About me

About me
🌿 I've been gardening ever since a child, when I spent time with my father in his vegetable garden. But my fascination with Echeverias started in the 1980's, when my father gave me a pot with five Echeverias, which turned out to be E. imbricata. At first I wasn't much interested in them and planted them in some obscure corner of the garden and completely forgot about them. How great was my surprise when, a couple of months later, I noticed that they had spread and made a beautiful display - I was hooked!
Tell a Friend

Wednesday, 19 February 2014

Haworthia


I’m absolutely crazy about cacti and succulents and never miss a chance to lay my hands on a new specimen not yet in my collection. This is Haworthia minima and I am thrilled that it's now making a pup!


Haworthias are small succulent plants native to South Africa. They are closely related to Aloe, Gasteria, Kniphofia, Poellnitzia and Astroloba.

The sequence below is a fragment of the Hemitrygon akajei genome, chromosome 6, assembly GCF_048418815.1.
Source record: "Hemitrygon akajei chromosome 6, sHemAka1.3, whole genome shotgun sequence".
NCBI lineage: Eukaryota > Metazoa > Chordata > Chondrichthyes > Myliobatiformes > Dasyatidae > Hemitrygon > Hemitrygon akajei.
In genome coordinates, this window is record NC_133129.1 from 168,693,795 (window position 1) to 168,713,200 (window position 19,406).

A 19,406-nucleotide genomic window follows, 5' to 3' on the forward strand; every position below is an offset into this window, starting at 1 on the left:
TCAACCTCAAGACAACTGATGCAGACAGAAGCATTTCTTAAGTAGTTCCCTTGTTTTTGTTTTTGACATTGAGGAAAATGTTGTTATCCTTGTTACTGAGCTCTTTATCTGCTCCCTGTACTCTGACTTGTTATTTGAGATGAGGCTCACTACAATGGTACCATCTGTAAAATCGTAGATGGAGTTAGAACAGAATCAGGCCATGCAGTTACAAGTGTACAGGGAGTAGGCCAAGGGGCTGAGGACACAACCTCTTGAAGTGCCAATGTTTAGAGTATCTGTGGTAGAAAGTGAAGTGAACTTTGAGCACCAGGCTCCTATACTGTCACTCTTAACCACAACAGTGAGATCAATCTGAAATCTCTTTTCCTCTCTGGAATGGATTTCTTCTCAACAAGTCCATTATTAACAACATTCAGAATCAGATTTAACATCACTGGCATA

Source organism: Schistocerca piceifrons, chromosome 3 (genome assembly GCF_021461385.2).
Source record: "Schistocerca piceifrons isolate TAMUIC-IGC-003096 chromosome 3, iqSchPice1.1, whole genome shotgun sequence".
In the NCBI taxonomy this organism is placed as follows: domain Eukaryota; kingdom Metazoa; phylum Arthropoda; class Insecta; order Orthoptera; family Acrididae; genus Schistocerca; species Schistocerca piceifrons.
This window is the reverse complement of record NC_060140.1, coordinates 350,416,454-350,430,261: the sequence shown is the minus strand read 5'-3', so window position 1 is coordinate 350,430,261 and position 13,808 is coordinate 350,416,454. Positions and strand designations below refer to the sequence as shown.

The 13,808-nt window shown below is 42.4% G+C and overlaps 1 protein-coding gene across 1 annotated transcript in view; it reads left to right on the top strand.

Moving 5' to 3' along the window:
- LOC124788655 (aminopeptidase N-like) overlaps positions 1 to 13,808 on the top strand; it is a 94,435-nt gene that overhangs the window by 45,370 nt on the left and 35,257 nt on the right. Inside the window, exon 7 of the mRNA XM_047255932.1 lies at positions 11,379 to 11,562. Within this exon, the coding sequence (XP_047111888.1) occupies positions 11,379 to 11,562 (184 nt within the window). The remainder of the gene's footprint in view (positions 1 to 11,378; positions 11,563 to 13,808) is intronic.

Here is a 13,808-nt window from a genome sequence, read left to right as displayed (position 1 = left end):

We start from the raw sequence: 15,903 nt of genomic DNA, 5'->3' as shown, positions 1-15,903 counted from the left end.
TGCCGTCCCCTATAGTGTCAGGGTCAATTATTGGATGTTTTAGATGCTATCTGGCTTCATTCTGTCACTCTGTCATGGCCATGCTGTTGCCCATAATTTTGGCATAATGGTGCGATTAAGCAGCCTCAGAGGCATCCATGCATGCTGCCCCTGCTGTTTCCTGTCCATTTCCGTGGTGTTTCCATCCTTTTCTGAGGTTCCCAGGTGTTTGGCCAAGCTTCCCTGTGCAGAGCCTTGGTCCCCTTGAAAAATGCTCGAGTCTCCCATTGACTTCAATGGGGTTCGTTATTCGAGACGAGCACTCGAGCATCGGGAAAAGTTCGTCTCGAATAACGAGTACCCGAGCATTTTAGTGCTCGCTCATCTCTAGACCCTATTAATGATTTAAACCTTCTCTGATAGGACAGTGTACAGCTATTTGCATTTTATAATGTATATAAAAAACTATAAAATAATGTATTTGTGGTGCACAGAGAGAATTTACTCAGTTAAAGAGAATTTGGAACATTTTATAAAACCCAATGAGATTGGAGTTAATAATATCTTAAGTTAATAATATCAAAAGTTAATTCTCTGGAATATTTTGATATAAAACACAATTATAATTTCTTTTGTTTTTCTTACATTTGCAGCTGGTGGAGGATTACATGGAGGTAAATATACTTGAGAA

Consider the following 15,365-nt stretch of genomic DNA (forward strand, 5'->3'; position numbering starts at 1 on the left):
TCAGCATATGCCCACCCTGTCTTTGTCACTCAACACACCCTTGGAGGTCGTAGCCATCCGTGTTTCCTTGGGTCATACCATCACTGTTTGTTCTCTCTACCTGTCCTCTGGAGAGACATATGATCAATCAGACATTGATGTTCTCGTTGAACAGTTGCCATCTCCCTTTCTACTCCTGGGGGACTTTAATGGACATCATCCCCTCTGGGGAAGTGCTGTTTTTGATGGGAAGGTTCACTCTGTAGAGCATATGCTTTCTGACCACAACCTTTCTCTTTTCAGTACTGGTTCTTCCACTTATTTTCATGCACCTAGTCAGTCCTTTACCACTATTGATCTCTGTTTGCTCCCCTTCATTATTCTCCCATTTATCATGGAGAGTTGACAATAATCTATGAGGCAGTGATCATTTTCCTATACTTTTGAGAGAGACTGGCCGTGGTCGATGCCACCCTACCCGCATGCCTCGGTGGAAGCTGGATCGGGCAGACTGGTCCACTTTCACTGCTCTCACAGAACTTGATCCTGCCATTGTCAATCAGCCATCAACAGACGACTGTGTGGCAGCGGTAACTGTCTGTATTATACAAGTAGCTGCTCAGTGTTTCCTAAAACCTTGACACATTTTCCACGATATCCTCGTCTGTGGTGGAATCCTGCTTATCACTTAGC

Haworthias in the wild grow in Southern Africa. They are relatively small (pot sized) plants that are classified as succulent – which means that they can cope with relatively harsh waterless hot environments. Their leaves are swollen to store water and may be green or attractively coloured. They are however not frost hardy, which means that for cultivation they need either a sunny windowsill or preferably a greenhouse.


Haworthias are grown for their shape and markings. There are many different types (or species). Some collectors also grow hybrids, which are crosses between two or more plants and are selected for their attractiveness. In many cases they multiply by producing “pups” or offsets and may also be grown from seed.
Info from the Haworthia Society


Another Haworthia in my collection



At the moment my Haworthias are outside but every winter I bring them in as the frost here in Tarlton can get quite severe.

.

No comments:

Post a Comment

Related Posts Plugin for WordPress, Blogger...